The Art of Hanging Pictures

Keep space between the bottom of a picture or mirror and the surface below it.

Keep space between the bottom of a picture or mirror and the surface below it.

Hanging pictures, or mirrors, or artwork on a wall takes some thinking. It’s very interesting how many people take such care to buy the right furniture and accessories for their home only to place them in a , what can best be described as a “higgaldy-pigaldy” fashion.

There are many guidelines you can follow that will help you choose the best placement for your collections. But let’s talk about hanging pictures. This short blog entry will just give you a few pointers (in no particular order) to consider when you’re ready to go with that hammer and nail!

1.Leave breathing room around a picture. In the photo at left there is space between the bottom of the mirror and the objects below it. Be careful not to place your picture too high, however, or it will appear to be unconnected to the surface below it.

2. Watch the scale of the picture with the objects that surround it. If you have a small picture above a large wing chair it will be out of scale and look strange. You have a choice: get a bigger picture or combine several smaller pictures to create the effect of a larger one.

3. Group pictures together for more impact. However, before you put several pieces together, stop and ask yourself : What is the common thread in this grouping of pictures?

Picture groupings need themes

Picture groupings need themes

Is it the frame that was used? Is it the subject matter? For example, are they all landscapes? Are they all in black and white? Are they all prints or photographs?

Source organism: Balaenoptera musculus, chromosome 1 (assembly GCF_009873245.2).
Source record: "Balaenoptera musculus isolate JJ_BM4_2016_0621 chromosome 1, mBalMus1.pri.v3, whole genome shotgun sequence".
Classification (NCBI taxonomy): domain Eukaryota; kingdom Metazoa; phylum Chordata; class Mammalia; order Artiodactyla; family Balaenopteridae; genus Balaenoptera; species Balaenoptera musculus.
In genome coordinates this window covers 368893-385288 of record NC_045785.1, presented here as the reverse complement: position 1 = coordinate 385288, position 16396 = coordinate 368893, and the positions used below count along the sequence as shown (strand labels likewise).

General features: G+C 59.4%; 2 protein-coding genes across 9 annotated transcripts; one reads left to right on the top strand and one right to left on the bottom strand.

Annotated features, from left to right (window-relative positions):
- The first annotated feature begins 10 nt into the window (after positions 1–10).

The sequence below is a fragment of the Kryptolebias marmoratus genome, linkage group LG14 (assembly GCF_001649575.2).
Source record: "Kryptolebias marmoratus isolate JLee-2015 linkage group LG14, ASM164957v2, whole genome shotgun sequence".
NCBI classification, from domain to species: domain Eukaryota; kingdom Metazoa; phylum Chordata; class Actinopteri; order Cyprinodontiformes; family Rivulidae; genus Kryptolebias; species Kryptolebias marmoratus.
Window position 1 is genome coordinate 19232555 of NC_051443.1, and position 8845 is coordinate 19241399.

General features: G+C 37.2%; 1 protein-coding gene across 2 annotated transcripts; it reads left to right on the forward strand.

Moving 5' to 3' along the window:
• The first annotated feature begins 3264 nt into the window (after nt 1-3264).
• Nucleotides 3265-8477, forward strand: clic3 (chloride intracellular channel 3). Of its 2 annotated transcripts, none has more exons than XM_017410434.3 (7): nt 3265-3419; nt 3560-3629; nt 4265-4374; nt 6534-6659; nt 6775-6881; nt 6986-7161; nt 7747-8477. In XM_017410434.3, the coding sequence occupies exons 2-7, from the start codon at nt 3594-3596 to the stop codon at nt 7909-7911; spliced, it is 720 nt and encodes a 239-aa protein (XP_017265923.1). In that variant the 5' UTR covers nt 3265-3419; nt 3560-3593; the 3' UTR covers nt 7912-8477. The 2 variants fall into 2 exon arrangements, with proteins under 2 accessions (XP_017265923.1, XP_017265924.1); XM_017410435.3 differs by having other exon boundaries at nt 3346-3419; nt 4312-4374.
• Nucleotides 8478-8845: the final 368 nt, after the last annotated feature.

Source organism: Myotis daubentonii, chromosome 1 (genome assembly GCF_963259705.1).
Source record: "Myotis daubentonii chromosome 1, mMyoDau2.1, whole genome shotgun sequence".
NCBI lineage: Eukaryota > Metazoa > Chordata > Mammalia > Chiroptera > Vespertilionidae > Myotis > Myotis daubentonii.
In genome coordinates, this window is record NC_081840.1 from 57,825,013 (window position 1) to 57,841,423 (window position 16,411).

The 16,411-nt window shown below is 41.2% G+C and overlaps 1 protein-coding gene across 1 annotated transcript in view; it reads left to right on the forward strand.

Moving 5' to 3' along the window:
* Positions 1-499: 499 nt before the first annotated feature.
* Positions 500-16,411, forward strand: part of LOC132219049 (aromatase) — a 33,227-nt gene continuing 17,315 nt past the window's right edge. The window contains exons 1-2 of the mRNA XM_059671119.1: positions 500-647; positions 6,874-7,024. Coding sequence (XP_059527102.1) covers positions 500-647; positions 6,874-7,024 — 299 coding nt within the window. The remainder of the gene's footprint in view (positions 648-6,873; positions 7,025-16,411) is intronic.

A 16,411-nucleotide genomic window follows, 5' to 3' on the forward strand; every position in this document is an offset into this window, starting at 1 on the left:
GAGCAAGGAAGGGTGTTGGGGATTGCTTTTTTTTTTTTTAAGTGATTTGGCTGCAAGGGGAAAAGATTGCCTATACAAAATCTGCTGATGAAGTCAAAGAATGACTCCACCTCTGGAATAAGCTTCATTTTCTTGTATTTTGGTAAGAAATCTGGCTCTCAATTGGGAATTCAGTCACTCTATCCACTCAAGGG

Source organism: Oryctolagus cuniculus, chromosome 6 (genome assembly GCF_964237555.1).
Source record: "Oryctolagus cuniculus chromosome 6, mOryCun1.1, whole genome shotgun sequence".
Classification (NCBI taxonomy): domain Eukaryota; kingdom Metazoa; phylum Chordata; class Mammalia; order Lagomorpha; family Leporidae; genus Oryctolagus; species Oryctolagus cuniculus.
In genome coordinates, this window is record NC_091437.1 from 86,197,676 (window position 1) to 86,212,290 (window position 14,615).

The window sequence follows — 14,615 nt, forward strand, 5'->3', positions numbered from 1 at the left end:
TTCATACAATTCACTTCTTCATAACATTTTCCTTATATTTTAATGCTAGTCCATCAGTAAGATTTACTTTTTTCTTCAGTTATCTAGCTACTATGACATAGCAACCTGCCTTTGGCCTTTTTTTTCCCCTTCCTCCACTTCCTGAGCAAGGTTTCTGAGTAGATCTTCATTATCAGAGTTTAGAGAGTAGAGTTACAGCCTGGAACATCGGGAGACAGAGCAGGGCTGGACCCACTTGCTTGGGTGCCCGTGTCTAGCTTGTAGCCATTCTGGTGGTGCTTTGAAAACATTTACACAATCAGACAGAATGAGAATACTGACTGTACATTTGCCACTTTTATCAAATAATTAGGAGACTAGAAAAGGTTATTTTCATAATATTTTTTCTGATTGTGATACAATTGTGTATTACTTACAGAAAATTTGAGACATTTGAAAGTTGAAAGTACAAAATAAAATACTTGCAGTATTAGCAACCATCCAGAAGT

You can mix disparate pictures together but although it may look like there is no obvious connection, the combination will simply feel right – even to the untrained eye. Herein lies the “art” of hanging pictures. The grouping of pictures at the left combines prints of famous paintings (the Gleaners and another painting by the same artist, Millet) with other prints. The picture frames and the colours are similar and there is a landscape in each one.

4. Place pictures at optimum viewing height. The Victorians put eye screws in the middle of the back of the picture, causing the picture to fall forward on the top. This was intentional because the pictures were hung up way above eye level (the walls were covered floor to ceiling with objects) and this was the only way you could see the picture! Unless you are replicating a Victorian room place the pictures at the height that they would be viewed in the room. This means at eye level while standing in an entrance, and at seated eye level in the dining room.

5. Use pictures to create balance in a vignette. You don’t need to put pictures just right above a piece of furniture. If that had been done (as shown in the bottom picture) the area above the dresser would have been way too crowded.

Pictures can help balance a room

Pictures can help balance a room

In this case the picture on the left helped to balance the heavier Arts and Crafts lamp on the right and connected the chair to the grouping. This bedroom has a half wall due to the shape of the roof – and that adds another challenge when hanging pictures.

6. Use only the thickness of nails you need. It’s overkill in my opinion to use the hook and nail combinations you can buy at hardware stores. That is, unless your picture or mirror is extremely heavy.

That’s it – just a few pointers on hanging pictures in your home.